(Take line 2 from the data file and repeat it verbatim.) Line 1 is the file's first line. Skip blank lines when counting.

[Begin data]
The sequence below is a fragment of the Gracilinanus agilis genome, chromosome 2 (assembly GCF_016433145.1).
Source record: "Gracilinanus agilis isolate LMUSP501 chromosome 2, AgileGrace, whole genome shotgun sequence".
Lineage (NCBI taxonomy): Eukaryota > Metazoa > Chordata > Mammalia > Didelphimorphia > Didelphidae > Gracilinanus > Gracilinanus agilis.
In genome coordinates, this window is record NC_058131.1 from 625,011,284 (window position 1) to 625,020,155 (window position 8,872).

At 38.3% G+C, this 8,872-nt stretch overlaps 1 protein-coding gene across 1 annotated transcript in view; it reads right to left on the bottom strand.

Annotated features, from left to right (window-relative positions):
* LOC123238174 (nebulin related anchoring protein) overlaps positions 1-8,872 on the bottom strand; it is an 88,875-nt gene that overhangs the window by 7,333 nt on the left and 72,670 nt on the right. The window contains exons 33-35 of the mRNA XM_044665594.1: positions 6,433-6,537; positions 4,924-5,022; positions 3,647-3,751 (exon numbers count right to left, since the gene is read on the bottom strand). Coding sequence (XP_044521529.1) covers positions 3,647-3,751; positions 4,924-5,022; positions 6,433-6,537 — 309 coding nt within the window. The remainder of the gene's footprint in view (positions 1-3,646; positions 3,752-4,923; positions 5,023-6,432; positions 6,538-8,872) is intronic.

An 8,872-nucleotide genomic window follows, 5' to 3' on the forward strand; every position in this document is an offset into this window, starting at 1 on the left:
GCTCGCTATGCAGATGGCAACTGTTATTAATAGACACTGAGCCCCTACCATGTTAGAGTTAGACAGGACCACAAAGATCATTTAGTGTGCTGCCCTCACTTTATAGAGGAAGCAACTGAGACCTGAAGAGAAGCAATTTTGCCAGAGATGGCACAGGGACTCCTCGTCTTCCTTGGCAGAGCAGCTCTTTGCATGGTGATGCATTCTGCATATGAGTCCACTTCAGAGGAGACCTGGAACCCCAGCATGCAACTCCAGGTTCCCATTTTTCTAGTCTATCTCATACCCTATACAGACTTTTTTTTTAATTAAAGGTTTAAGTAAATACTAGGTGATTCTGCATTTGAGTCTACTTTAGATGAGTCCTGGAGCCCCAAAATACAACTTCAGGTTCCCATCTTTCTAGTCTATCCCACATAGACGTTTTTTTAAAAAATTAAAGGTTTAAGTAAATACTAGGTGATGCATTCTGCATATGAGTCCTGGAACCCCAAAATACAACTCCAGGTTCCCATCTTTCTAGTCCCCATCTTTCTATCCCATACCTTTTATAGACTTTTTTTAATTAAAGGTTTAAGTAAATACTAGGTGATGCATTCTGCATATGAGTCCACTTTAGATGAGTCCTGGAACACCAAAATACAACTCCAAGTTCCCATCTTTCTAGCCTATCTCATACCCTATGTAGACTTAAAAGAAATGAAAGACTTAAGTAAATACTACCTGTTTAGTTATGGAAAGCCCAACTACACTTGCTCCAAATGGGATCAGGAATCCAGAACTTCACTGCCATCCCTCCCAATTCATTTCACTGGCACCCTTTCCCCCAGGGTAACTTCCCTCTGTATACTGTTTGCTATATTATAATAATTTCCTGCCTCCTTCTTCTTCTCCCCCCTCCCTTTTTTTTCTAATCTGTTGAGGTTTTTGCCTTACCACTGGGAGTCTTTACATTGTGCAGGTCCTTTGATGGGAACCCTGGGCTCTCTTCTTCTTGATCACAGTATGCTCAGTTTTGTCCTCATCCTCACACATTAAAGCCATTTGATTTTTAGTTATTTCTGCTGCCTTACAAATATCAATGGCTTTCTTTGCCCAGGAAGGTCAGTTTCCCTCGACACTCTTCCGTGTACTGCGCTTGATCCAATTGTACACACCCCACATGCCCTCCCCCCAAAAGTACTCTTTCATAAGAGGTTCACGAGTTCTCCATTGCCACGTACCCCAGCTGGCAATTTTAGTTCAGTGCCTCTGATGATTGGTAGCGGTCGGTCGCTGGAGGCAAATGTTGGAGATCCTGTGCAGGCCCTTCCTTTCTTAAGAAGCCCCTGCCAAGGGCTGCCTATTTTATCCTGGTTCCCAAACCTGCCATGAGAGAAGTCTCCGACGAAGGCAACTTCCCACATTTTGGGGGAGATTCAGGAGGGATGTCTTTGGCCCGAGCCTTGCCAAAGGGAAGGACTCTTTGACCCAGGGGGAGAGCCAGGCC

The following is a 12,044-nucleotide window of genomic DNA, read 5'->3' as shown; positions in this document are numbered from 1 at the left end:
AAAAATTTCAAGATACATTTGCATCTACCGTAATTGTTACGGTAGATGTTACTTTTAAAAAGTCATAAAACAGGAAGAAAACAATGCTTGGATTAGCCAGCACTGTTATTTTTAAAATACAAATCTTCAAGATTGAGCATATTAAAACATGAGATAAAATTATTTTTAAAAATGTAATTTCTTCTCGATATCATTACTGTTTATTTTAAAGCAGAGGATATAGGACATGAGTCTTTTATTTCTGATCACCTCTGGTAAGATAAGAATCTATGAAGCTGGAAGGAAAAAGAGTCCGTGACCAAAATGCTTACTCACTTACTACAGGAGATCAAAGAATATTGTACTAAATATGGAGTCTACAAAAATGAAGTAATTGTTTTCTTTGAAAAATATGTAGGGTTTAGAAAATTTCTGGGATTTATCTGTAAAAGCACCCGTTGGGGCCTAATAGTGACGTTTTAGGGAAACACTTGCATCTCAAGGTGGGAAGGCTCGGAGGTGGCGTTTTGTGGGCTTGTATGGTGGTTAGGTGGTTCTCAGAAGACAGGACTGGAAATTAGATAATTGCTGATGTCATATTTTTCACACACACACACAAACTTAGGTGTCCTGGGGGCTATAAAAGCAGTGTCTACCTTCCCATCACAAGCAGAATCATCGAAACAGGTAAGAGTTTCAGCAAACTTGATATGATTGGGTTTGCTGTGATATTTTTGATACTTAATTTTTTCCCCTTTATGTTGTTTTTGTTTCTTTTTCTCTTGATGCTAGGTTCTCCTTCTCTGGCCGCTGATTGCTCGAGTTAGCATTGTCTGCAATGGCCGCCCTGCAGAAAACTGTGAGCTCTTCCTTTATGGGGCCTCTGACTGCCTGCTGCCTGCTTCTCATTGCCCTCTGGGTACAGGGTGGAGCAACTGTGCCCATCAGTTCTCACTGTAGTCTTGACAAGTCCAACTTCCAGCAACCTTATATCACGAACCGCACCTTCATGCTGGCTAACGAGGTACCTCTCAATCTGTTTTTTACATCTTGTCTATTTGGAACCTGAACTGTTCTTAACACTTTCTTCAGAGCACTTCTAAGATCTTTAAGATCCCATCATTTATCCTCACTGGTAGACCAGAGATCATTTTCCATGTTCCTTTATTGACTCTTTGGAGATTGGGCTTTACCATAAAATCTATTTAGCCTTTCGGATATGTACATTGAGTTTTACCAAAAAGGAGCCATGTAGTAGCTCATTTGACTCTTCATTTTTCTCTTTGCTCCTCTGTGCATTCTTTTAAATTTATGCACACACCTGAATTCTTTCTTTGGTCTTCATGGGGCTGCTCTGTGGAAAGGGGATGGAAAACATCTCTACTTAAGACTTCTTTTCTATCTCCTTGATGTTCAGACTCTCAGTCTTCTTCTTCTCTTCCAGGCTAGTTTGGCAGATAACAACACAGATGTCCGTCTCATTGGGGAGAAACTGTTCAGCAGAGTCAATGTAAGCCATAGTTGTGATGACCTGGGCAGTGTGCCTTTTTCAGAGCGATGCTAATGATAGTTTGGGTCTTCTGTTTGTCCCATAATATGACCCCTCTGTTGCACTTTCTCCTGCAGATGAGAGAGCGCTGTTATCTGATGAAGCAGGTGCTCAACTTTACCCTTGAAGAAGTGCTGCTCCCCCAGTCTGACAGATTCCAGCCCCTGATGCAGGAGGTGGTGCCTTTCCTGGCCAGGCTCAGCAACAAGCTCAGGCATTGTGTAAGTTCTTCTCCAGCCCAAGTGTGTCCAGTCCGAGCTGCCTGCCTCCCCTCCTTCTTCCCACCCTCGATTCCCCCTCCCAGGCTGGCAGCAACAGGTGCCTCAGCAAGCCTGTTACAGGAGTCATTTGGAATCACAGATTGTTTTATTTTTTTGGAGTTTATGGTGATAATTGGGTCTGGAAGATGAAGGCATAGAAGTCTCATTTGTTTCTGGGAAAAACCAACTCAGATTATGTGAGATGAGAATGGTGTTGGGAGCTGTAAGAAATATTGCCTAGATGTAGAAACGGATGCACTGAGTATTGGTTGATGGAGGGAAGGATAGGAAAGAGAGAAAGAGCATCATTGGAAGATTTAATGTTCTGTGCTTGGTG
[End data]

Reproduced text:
Source record: "Gracilinanus agilis isolate LMUSP501 chromosome 2, AgileGrace, whole genome shotgun sequence".